After training and working overseas in in-patient and community health centres, as well as crisis and assessment teams, David was looking for a new challenge within the mental health space. His interest in Indigenous culture and the challenge and reward that NHC offers is what led him to join the team back in 2013.
“I have always been interested in Indigenous culture. After working for 13 years in New Zealand in Tauranga Hospital in the Bay of Plenty, I was ready for a change. I really wanted a new challenge and when I saw the mental health nurse role that Nganampa Health was offering, I knew it was what I was looking for. It seemed to be a great mix of challenge and reward, and that’s exactly what it has been.”
The change from living in New Zealand to living on the APY lands in the Central Australian desert presents many differences which some people may find difficult to adjust to. Above David’s interest in learning about new cultures and motivation for creating change within remote communities, it’s his resilience as a mental health nurse that contributed to a smooth transition.
“I think it’s fair to say that mental health nurses are very adaptable. I didn’t find the move from New Zealand to the APY lands a problem, especially because NHC are so supportive. They made the transition straightforward. There is always endless support from NHC and all my colleagues - their attitude and experience makes my job easy.”
In addition to mental health nurses, Nganampa Health employs nurses who work and manage specific program areas. These program areas include women’s health, chronic disease management, children’s health, immunisation, eye health, smoking cessation, information management and aged care. These positions make an enormous contribution to the care of our patient’s and many of our successes are as a result of their work.
As a mental health nurse, David’s days are incredibly varied. With a caseload of patients across three communities - Mimili, Ernabella (Pukatja) and Indulkana (Iwantja) - his role involves a lot of driving due to the distance between these areas. Ongoing case management, liaising with GPs and psychiatrists, administering medication and monitoring progress within the community are key parts of David’s diverse role. He also works closely alongside clinic staff and other registered nurses to provide patients with mental health support.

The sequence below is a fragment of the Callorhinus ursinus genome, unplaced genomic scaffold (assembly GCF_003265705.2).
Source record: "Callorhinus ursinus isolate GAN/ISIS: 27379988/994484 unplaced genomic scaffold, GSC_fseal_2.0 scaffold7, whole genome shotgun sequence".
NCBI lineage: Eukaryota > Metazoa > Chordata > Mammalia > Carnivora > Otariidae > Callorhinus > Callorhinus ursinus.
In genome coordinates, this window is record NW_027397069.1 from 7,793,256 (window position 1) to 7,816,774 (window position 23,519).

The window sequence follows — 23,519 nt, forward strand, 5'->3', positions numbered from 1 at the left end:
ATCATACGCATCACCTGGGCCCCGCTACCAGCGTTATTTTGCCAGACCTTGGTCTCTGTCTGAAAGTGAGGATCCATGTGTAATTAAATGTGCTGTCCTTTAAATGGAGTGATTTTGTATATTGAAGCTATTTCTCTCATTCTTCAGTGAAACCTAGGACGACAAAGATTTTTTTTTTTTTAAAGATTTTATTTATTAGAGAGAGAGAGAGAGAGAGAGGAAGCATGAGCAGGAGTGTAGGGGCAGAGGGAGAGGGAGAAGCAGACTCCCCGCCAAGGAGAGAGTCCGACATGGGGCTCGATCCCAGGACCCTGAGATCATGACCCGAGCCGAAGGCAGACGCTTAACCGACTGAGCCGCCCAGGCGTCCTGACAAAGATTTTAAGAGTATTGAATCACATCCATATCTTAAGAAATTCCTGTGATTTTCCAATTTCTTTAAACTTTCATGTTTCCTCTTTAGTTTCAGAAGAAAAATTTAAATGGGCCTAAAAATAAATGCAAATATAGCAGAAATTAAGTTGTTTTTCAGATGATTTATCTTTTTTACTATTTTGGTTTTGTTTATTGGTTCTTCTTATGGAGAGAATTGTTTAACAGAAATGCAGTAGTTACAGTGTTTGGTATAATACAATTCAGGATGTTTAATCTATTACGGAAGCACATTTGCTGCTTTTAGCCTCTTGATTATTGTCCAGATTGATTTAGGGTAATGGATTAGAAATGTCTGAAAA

“Previously I’d worked in quite large community mental health teams. Here it’s very different. You work a lot on your own. While you still work with other nurses and psychiatrists you are very autonomous, which is something I enjoy. I manage my own day and responsibilities.”
Having a confident, experienced team is necessary when working remotely and in challenging situations. David believes that everyone at Nganampa Health brings with them unrivalled experience and knowledge that consistently allows them to deliver important outcomes for the community.
“Something I love seeing at NHC is how much experience our clinic nurses have. They are very used to often working without a doctor present, so they all have amazing decision-making skills and sharp clinical skills. Having people like that out here really helps us do great work each day.”
While the issues of remoteness language and social disadvantage present a challenge, the dedicated NHC team has found solutions for overcoming them . In the years since David joined in 2013, he’s been able to witness first-hand the many mental health patient success stories that NHC achieves.
“From being here, it’s evident that so many of our patients in the community do get well. A few years ago, we had a patient who was in a terrible state. They were struggling with a mental illness. But as we began to help, we slowly saw their mental state improve to the point where they are now painting again, working, driving and socialising. I’m proud to say there are so many examples like this.”
David is quick to encourage people to join NHC, but stresses that as Nganampa Health’s success lies in its team, people must first be sure they have the right traits and perspective needed to play a part in the vital work that’s done every day.
“Our teams are made up of experienced people who are very supportive and highly professional. For those wanting to join us, they need to have high cultural awareness and respect, be able to adapt to a remote setting, be flexible and incredibly self-aware. You also need to be able to look after yourself, be kind to yourself and enjoy time off to reconnect with family and friends who don’t live out here.
There are so many unique experiences to be had working at Nganampa Health. Beyond the important work I get to do, it’s this country, the beautiful sunsets, the landscape and culture that have been so worthwhile. I really will never forget it. After my time here I can’t see myself returning to work in a metropolitan area again - that option now seems mundane.”
Looking ahead, David is focused on continuing to develop positive outcomes for mental health patients on the APY lands and providing quality treatment. He is driven to build on existing programs and develop new ones which will improve the lives of patients. In David’s eyes, a good outcome for a patient is always a good outcome for the community.